Ham Ambulance Hamilton fire department ambulances now all have Stryker ambulance cots that make transportation of patients much safer for them and for firefighters, who are less likely to be injured during the process. NICK GRAHAM/STAFF

Hamilton upgrading ambulances in 2 ways to make residents safer

First, the city has purchased its eighth Stryker ambulance cot and related equipment to outfit its latest ambulance that emergency medical services firefighters use to transport patients to hospitals.

That equipment costs about $40,000 per ambulance, and all Hamilton’s vehicles now have the equipment.

“It can be anywhere from a 600- or 700-pound patient, down to a pediatric child, that when they’re on the cot, very low to the ground, we press a button, and it has a motor on it, and it raises it up to the level that we need to load it into the squad,” said Mark Mignery, Emergency Medical Services coordinator for Hamilton’s fire department.

For patients and firefighters, “the big thing is, a reduction in cot-related injuries,” he said. That amount of safety improvement can prevent people with serious spine injuries from becoming paralyzed, and firefighters from receiving injuries that could be career-ending.

In April, Fire Chief Mark Mercer told the Journal-News that one larger Hamilton resident who repeatedly fell and needed assistance led to multiple firefighters’ injuries, and tens of thousands of dollars worth of Workers’ Compensation issues.

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Meanwhile, Kettering Health Network, which operates Fort Hamilton Hospital and others, is implementing a new EMS-to-hospital notification system that lets doctors at the hospital monitor a patient’s health information, including the ability to see heart rhythms, minutes before the ambulance has reached them.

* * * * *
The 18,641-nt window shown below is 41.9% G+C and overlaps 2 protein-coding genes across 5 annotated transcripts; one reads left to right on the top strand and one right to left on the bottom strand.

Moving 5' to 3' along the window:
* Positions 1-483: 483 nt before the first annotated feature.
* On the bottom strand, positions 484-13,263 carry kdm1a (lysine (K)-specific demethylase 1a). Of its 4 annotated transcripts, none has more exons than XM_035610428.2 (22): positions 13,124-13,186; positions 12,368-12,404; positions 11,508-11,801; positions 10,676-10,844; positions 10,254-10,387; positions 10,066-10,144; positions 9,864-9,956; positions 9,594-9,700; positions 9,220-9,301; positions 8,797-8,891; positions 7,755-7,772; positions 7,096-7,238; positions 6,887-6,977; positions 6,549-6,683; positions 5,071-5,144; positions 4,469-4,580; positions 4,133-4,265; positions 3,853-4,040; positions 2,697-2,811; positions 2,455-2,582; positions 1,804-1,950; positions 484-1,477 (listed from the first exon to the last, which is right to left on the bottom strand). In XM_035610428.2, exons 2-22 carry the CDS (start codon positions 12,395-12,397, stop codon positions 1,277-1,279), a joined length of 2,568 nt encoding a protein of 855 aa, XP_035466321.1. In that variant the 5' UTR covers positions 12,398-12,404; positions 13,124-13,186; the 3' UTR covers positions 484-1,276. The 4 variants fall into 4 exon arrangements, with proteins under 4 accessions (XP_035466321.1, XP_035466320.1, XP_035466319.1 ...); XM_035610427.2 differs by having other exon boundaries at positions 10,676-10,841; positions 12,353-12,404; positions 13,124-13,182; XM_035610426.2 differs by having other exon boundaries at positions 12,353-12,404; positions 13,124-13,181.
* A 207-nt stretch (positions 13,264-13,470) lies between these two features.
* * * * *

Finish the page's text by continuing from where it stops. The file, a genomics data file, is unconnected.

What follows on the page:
That can save lives, Mignery said.

“When we send an EKG, the screen flashes red, nobody can miss it, like ‘Something’s going on, everybody! Pay attention,’” Mignery said. “So they go over and look at it, and that’s what gets the doctors’ attention.”

“This will allow that real-time data transmission between EMS, the hospital system,” he said.

“They have created a platform to where we hit ‘complete’ on our reports, it doesn’t get paper faxed over to the ER (emergency room),” Mignery said. Instead, “What happens is it gets electronically inputted into their hospital chart.”

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John Weimer, Kettering’s vice president of network emergency, trauma and operations command center, said: “Our EMS teams provide a high level of care to our community. They are on the front lines of patient care. This technology will help free them up so they can focus on caring for the patient at a point of care when minutes matter.”

It also will allow Hamilton’s EMS teams to better follow-up on what happened with patients, Mignery said, because, “We want to know how did our care affect your care terminally at the hospital.”

“From my understanding, we’ll be able to access certain portions of your chart as a continuum of care, and us doing quality-assurance and learning your outcome, so that we can better ourselves, our knowledge, for future patients,” Mignery said. “We’ll be able to see how you did, and your outcome.”

“This is very cutting-edge regarding EMS data implementation into the (hospital) charts,” he said. He expects other hospital systems to follow.

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